Hiding Assumptions and Parnas Partitioning*

CONTENTS: Modularity, The Parnas Approach, Maher's Results, The Hiding Assumption List, Objections, Conclusion

A. J. Maher was faced with unacceptably high costs relating to changes to the software for avionics systems. Recognizing the importance of software design techniques that minimize the cost impacts of software changes, his team first applied modern structured software design methods (including simplicity of form, readability of code, and hierarchical organization). Initial results using these methodologies achieved some success, but the cost of program changes was still unsatisfactorily high. Maher then turned to Parnas' technique for partitioning computer programs to facilitate future changes. This technique was used on several Kearfott avionics systems with significant success.


Consider the following definition of modularity: A program is modular if it is decomposed into a number of small manageable modules. What is meant by the phrase "manageable module"? The software engineering literature includes the following proposed guidelines for use in defining a manageable module:

  • Modules must be independent of each other.
  • A module implements an indivisible function.
  • A module should have only one entrance and exit.
  • The function of a module is unaffected by:
    • the source of its input,
    • the destination of its output, and
    • the history of the module.
  • Modules must be small, that is,
    • less than one page of source code,
    • less than one page of flowchart,
    • less than 10 decision statements, etc.
  • Modules must be separately compilable.
  • Modules should have uniform work content.
  • Modules must be separately testable.

These definitions have demonstrated beneficial effects on program design. But there are many examples of good, modular programs (by the above criteria) that are still difficult and expensive to change. In particular, these definitions of modularity do not appear to assure flexibility in program design.

Parnas illustrates the weakness of following these types of definitions of modularity using the example of a simple program to generate a key-word-in-context index. Some potential changes are easily handled within single modules, but others require changes to several or all of the modules. If the latter changes are likely to occur, the given modularization will not result in a program that is easy to maintain.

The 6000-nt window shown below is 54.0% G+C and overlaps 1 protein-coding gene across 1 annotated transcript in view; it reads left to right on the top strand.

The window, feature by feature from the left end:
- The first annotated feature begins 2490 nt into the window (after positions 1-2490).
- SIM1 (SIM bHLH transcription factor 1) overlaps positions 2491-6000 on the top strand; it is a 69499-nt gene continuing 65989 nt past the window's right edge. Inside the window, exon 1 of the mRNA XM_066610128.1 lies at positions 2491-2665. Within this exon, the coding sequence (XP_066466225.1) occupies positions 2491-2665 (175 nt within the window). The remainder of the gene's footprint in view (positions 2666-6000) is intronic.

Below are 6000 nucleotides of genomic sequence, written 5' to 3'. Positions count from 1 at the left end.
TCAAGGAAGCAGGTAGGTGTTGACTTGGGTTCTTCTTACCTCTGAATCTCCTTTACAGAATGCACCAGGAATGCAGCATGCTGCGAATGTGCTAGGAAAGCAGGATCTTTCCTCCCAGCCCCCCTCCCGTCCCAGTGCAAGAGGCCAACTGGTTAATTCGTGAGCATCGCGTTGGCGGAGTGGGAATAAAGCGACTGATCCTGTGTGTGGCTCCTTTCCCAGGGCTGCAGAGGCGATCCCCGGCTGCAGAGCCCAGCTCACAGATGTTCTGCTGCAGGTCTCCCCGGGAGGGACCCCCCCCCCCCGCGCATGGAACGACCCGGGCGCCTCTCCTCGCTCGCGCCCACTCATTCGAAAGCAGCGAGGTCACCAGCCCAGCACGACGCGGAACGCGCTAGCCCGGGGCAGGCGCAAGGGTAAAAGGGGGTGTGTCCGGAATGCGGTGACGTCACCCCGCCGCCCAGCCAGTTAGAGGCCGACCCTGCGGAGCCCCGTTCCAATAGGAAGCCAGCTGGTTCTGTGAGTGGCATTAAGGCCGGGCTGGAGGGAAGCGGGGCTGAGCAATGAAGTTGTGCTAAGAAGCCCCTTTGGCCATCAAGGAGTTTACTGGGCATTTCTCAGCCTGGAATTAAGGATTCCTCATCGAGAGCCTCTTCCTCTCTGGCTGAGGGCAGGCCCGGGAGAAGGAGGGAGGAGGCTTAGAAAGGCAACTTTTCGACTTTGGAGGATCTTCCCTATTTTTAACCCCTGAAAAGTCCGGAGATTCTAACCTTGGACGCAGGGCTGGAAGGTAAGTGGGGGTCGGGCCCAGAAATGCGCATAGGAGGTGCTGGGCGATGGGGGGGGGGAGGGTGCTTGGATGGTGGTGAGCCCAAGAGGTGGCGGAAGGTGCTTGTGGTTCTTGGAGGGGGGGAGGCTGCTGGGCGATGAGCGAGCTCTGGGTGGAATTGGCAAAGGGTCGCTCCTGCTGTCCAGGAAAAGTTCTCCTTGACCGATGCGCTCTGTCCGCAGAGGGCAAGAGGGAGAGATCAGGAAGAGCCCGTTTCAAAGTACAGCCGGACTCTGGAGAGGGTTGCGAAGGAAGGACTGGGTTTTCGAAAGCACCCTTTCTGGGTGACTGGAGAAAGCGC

The Parnas Approach

For ease of maintenance, we would like the effect of each change to be localized to a single module. Parnas' suggestion is to make an explicit list of design assumptions or characteristics that are likely to change in future versions of the system. Then when you partition the problem to form your program modules, select a partitioning that succeeds in hiding each design assumption in as small a portion of the program as possible. The design assumption might be hidden in a single statement (if possible), or in a single module, or in a minimum number of modules. Then, if future changes are of the type indicated in your list of changeable design assumptions, you can be assured that their impact is highly localized. This allows you to expect that a localized design change can be much more easily implemented than if its impact was to spread over many modules. Note that if you do not know the nature of probable future changes to your system, you are likely to be unsuccessful in selecting a problem partitioning that will localize the impact of these changes.

The Parnas approach requires that you build a list of changeable design assumptions whose impact you wish to hide from as much of the program as possible. This is referred to as the Hiding Assumption List. The program is then designed to localize the impact of each change represented on the list.

The Hiding Assumption List is useful not only as a design tool but also to serve as a means of communications with the customer on changeability assumptions and modularity decisions. Broad participation from the customer and the development organizations are desirable since the list can contain assumptions from all levels, including: system requirements, system design, and software design. Since design assumptions are usually top level concepts, they can be expressed in language understandable by everyone. Maher believes this to be one of the major advantages of the Parnas Partitioning approach:

"It does not require knowledge of Computer Science in general or even knowledge of the design details of the program in question, for someone to participate in constructing the Hiding Assumption List. All that is required is the ability to predict which features of the system design are likely to change in the future. ... For operational systems, we even suggest that the list of participants in constructing the Hiding Assumption List be expanded to include the end user of the system. ... In short, we feel that one major advantage of the Hiding Assumption List is its ability to be used for communication by ALL personnel involved in establishing system requirements or system design, since it is written in plain English."